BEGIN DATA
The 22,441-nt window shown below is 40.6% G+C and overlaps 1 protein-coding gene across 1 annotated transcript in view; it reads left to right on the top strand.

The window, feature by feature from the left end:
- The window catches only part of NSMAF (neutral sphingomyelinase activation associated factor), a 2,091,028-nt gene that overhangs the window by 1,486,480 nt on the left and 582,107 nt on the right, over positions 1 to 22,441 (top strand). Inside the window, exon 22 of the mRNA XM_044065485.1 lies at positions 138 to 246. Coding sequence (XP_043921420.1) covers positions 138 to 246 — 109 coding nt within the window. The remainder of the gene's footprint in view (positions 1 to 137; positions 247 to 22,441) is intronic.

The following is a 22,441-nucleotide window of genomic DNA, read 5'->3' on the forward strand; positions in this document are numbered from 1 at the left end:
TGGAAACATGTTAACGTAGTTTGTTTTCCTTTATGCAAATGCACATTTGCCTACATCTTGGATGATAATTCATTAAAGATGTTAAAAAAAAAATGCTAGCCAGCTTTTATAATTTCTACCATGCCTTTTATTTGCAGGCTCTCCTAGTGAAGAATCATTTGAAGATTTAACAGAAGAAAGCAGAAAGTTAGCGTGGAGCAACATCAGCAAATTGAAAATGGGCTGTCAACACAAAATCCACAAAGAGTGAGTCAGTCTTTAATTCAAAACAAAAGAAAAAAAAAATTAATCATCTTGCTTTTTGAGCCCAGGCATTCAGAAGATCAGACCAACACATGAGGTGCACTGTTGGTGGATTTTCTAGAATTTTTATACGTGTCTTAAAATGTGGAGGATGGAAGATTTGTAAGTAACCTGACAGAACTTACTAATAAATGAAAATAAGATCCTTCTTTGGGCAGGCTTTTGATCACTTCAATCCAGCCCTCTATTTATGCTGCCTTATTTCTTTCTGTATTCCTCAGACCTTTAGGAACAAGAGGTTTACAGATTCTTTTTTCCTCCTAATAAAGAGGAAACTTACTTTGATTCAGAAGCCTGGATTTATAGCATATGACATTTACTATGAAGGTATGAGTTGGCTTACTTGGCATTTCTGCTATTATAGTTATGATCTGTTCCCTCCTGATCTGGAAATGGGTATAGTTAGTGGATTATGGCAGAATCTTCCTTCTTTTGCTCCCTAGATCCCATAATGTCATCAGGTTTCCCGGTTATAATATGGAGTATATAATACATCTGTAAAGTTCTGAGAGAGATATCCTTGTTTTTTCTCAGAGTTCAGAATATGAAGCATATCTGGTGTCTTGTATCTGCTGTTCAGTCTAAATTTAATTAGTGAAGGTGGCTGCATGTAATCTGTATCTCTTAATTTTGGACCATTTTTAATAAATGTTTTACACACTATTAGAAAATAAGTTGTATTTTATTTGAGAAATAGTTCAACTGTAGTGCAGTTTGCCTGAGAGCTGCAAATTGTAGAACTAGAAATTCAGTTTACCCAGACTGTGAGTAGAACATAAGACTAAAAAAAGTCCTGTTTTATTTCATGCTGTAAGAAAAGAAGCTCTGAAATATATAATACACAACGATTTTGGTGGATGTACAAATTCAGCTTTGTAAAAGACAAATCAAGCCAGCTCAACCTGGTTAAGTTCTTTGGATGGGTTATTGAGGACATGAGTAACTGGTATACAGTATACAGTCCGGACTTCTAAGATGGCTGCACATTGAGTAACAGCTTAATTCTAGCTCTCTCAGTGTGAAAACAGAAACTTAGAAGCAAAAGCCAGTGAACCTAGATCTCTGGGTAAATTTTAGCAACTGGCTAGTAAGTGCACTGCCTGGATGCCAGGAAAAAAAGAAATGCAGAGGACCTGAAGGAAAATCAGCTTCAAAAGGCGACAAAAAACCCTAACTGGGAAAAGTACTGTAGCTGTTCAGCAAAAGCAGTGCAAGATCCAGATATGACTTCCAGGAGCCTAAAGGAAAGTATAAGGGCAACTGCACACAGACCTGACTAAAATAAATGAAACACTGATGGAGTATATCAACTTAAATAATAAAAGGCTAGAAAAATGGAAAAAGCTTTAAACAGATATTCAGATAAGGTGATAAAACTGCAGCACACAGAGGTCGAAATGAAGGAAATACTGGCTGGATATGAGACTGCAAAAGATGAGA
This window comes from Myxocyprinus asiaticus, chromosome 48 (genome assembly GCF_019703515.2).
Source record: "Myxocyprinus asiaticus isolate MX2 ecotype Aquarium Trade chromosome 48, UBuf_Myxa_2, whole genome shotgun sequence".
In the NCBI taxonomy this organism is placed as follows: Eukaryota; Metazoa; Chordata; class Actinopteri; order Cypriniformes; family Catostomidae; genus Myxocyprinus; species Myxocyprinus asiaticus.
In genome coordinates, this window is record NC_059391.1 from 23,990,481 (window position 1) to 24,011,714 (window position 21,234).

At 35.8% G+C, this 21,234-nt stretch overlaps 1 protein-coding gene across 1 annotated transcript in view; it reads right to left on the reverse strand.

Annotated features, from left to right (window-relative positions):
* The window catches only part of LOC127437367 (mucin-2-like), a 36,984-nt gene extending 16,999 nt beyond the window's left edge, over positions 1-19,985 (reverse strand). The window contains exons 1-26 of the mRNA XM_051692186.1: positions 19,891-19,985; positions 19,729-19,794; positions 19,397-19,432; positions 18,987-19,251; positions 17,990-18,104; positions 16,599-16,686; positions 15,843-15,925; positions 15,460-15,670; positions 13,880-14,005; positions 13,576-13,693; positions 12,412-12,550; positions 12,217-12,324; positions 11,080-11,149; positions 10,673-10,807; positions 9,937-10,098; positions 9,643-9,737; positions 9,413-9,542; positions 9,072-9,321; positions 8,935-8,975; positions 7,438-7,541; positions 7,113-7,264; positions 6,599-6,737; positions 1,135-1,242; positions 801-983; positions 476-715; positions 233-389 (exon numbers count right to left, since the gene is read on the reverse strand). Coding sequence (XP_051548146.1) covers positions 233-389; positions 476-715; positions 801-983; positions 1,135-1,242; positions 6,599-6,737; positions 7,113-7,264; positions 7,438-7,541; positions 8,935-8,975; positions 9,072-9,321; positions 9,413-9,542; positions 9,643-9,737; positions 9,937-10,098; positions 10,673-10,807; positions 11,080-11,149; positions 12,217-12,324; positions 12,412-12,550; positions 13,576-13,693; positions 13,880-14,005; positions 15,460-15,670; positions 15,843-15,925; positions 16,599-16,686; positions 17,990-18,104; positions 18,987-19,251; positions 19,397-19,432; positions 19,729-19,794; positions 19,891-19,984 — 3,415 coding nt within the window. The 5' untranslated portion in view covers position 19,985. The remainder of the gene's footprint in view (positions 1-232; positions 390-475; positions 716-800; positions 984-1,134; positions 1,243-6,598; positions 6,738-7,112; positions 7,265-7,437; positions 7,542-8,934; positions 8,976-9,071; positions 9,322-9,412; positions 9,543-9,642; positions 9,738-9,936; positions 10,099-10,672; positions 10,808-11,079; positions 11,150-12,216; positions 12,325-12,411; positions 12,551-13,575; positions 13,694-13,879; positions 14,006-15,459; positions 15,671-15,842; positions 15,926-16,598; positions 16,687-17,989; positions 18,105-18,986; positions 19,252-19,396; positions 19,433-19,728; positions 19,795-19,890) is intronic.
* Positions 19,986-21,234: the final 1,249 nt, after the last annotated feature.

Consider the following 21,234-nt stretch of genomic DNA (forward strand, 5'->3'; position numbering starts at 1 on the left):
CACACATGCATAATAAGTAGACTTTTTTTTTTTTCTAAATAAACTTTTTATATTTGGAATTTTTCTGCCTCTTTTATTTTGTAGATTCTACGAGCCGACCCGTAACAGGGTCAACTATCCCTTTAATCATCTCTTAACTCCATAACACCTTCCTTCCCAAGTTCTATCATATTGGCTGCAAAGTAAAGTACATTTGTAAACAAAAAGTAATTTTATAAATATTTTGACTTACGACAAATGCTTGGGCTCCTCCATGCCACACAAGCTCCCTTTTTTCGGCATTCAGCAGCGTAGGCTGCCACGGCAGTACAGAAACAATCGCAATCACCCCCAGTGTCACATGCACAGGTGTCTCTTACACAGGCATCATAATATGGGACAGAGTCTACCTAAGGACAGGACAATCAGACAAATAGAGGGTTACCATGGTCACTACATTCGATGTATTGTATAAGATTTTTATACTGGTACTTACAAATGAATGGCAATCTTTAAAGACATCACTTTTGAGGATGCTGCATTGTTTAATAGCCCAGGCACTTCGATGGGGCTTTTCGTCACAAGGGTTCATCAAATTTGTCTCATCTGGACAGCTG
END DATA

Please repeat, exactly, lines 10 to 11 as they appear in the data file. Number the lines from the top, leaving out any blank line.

At 35.8% G+C, this 21,234-nt stretch overlaps 1 protein-coding gene across 1 annotated transcript in view; it reads right to left on the reverse strand.

Annotated features, from left to right (window-relative positions):